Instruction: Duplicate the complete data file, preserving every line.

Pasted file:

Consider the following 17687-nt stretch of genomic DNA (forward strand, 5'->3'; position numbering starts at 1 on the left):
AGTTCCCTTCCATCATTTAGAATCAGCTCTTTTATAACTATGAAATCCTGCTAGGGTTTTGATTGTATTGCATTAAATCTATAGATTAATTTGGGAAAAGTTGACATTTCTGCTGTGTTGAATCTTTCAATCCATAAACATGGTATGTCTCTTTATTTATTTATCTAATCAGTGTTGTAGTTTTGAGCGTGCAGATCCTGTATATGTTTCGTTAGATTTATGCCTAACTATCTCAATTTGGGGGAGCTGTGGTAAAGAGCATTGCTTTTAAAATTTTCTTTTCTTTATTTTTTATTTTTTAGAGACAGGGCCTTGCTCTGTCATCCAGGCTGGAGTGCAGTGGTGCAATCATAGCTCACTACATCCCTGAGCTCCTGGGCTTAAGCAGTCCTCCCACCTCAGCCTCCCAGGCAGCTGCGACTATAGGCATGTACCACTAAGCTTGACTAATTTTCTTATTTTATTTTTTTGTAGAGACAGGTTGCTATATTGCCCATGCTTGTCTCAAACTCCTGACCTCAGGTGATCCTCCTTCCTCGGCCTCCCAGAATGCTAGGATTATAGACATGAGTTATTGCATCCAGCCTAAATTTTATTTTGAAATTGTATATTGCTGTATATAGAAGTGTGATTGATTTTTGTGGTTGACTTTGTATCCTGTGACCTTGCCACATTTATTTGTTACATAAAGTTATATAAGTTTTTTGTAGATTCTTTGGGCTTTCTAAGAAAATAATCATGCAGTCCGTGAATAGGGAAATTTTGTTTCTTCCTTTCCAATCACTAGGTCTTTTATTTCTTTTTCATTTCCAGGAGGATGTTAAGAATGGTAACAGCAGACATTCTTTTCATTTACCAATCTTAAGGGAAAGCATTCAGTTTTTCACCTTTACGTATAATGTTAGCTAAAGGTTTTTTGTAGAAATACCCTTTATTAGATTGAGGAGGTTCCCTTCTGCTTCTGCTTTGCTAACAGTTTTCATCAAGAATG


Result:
Consider the following 17687-nt stretch of genomic DNA (forward strand, 5'->3'; position numbering starts at 1 on the left):
AGTTCCCTTCCATCATTTAGAATCAGCTCTTTTATAACTATGAAATCCTGCTAGGGTTTTGATTGTATTGCATTAAATCTATAGATTAATTTGGGAAAAGTTGACATTTCTGCTGTGTTGAATCTTTCAATCCATAAACATGGTATGTCTCTTTATTTATTTATCTAATCAGTGTTGTAGTTTTGAGCGTGCAGATCCTGTATATGTTTCGTTAGATTTATGCCTAACTATCTCAATTTGGGGGAGCTGTGGTAAAGAGCATTGCTTTTAAAATTTTCTTTTCTTTATTTTTTATTTTTTAGAGACAGGGCCTTGCTCTGTCATCCAGGCTGGAGTGCAGTGGTGCAATCATAGCTCACTACATCCCTGAGCTCCTGGGCTTAAGCAGTCCTCCCACCTCAGCCTCCCAGGCAGCTGCGACTATAGGCATGTACCACTAAGCTTGACTAATTTTCTTATTTTATTTTTTTGTAGAGACAGGTTGCTATATTGCCCATGCTTGTCTCAAACTCCTGACCTCAGGTGATCCTCCTTCCTCGGCCTCCCAGAATGCTAGGATTATAGACATGAGTTATTGCATCCAGCCTAAATTTTATTTTGAAATTGTATATTGCTGTATATAGAAGTGTGATTGATTTTTGTGGTTGACTTTGTATCCTGTGACCTTGCCACATTTATTTGTTACATAAAGTTATATAAGTTTTTTGTAGATTCTTTGGGCTTTCTAAGAAAATAATCATGCAGTCCGTGAATAGGGAAATTTTGTTTCTTCCTTTCCAATCACTAGGTCTTTTATTTCTTTTTCATTTCCAGGAGGATGTTAAGAATGGTAACAGCAGACATTCTTTTCATTTACCAATCTTAAGGGAAAGCATTCAGTTTTTCACCTTTACGTATAATGTTAGCTAAAGGTTTTTTGTAGAAATACCCTTTATTAGATTGAGGAGGTTCCCTTCTGCTTCTGCTTTGCTAACAGTTTTCATCAAGAATG